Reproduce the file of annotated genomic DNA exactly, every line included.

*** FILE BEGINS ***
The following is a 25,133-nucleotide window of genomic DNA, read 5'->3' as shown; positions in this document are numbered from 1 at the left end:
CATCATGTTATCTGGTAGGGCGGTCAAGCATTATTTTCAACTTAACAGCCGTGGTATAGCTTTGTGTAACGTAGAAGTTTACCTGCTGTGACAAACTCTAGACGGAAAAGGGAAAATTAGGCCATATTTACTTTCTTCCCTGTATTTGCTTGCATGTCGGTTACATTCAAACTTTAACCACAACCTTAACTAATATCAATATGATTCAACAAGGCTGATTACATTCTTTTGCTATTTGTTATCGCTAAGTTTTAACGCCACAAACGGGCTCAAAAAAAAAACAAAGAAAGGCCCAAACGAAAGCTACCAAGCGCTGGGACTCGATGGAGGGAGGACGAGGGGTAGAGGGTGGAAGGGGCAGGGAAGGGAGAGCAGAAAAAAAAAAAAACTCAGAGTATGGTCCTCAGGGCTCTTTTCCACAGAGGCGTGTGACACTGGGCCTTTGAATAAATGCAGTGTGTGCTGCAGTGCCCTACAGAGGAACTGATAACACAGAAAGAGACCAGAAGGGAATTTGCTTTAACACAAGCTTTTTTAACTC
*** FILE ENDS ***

The following is a 25,133-nucleotide window of genomic DNA, read 5'->3' as shown; positions in this document are numbered from 1 at the left end:
CATCATGTTATCTGGTAGGGCGGTCAAGCATTATTTTCAACTTAACAGCCGTGGTATAGCTTTGTGTAACGTAGAAGTTTACCTGCTGTGACAAACTCTAGACGGAAAAGGGAAAATTAGGCCATATTTACTTTCTTCCCTGTATTTGCTTGCATGTCGGTTACATTCAAACTTTAACCACAACCTTAACTAATATCAATATGATTCAACAAGGCTGATTACATTCTTTTGCTATTTGTTATCGCTAAGTTTTAACGCCACAAACGGGCTCAAAAAAAAAACAAAGAAAGGCCCAAACGAAAGCTACCAAGCGCTGGGACTCGATGGAGGGAGGACGAGGGGTAGAGGGTGGAAGGGGCAGGGAAGGGAGAGCAGAAAAAAAAAAAAACTCAGAGTATGGTCCTCAGGGCTCTTTTCCACAGAGGCGTGTGACACTGGGCCTTTGAATAAATGCAGTGTGTGCTGCAGTGCCCTACAGAGGAACTGATAACACAGAAAGAGACCAGAAGGGAATTTGCTTTAACACAAGCTTTTTTAACTC